I have sat in a Muslim prayer room with Muslim women, who removed their headscarves and bared their arms because they were in a female space, and we talked about god and science as they hennaed my hands.

I have talked with women in their late teens and early twenties about teenage bullying and peer pressure. We discussed women’s magazines like Cleo and Cosmo that seemed to foster unrealistic ideals of femininity, sexuality and attractiveness. We talked about societal expectations of women, the hypersexualization of pre-teen girls and untenable atmosphere of competition that exists amongst young women. We also danced badly to Fergie.

I have had long, long conversations with other mothers I know about baby poo, spit up, sleep schedules and mother-guilt. I’ve talked about my fears and expectations for my child, how the love feels so raw and overwhelming, and which noisy toys annoy the hell out of me. As a stay-at-home parent I’ve talked about meal planning and grocery budgets and maternity clothes, about breastfeeding and stress and time out, about loving my child but sometimes feeling a need for physical and mental space; the paradox of loving your child, needing and wanting them but being overwhelmed by them too.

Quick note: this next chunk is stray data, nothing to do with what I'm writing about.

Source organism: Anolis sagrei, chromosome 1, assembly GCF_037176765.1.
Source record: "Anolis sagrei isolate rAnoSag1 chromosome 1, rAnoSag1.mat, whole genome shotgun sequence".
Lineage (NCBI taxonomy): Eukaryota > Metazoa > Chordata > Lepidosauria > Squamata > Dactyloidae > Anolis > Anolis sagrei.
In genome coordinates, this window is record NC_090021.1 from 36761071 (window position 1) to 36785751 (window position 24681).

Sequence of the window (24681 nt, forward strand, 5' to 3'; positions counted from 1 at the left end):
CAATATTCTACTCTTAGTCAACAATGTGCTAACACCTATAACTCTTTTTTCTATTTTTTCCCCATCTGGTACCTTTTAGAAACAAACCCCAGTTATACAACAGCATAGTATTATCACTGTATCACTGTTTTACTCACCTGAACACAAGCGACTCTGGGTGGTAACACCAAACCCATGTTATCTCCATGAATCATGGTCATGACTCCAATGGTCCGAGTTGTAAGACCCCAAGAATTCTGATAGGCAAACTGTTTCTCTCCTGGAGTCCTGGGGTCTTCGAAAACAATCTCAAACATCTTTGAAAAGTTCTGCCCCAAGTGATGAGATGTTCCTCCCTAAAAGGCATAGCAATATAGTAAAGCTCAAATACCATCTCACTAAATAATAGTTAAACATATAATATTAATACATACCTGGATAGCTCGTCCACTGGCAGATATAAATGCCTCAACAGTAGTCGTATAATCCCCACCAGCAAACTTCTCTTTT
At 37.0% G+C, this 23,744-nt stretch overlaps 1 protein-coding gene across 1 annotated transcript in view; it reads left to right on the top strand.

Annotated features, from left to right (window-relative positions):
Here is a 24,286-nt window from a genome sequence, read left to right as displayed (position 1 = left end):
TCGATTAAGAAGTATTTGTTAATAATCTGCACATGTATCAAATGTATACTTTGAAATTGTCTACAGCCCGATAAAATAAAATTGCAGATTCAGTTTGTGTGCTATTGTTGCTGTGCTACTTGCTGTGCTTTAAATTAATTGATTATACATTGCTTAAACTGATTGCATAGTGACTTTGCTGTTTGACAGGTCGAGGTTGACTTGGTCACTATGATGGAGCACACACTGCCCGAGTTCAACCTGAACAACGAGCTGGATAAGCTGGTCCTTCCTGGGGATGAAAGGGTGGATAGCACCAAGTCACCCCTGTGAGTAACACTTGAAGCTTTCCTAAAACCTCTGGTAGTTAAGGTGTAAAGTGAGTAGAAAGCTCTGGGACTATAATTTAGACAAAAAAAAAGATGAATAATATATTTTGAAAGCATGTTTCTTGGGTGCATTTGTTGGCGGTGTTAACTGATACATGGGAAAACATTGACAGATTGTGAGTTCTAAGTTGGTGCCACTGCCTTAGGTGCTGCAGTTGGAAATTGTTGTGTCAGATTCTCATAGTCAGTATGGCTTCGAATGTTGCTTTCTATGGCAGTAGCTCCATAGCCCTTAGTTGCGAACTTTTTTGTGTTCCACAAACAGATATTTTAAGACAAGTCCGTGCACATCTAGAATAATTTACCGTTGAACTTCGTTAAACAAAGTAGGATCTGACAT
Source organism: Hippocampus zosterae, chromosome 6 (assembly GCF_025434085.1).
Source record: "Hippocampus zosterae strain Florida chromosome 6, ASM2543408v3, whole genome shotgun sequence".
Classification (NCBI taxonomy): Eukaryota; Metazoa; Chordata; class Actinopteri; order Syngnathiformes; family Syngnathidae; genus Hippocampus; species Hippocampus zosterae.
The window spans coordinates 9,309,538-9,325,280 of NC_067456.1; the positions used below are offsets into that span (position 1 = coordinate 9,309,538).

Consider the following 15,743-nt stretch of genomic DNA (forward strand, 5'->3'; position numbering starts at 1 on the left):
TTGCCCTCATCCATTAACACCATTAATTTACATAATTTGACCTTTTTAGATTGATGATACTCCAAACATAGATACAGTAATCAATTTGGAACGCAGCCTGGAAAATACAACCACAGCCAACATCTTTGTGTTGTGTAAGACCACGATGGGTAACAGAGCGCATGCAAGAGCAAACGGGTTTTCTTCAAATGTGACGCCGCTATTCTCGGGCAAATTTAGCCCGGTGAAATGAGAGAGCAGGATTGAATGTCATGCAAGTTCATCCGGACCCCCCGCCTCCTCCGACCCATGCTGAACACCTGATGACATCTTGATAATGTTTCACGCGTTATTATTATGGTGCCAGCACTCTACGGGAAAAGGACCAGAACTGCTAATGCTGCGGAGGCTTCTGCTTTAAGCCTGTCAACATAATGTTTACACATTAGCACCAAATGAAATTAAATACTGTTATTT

I have talked to many, many women over my life about mental illness. I’ve spoken at length with other women about having depression, managing it, trying drug after drug and shrink after shrink. I’ve talked about the shame I have felt, the stigma, the rejection and the anxiety. I’ve spoken of my fears and wants and needs, of the physical illness that accompanied the mental illness and made it worse – but I’ve also spoken about my small milestones, my achievements and breakthroughs, the struggles and ultimate successes. I’ve spoken about being sick, and the gratitude I have for being well.

I have lain on a picnic blanket at twilight in summer and talked with a woman about my dreams, my hopes for the future, the things I want to achieve in my life. I’ve spoken about writing, and creativity, and art; I’ve spoken about painters I like and poetry I love and plays I’ve seen and music I’m into.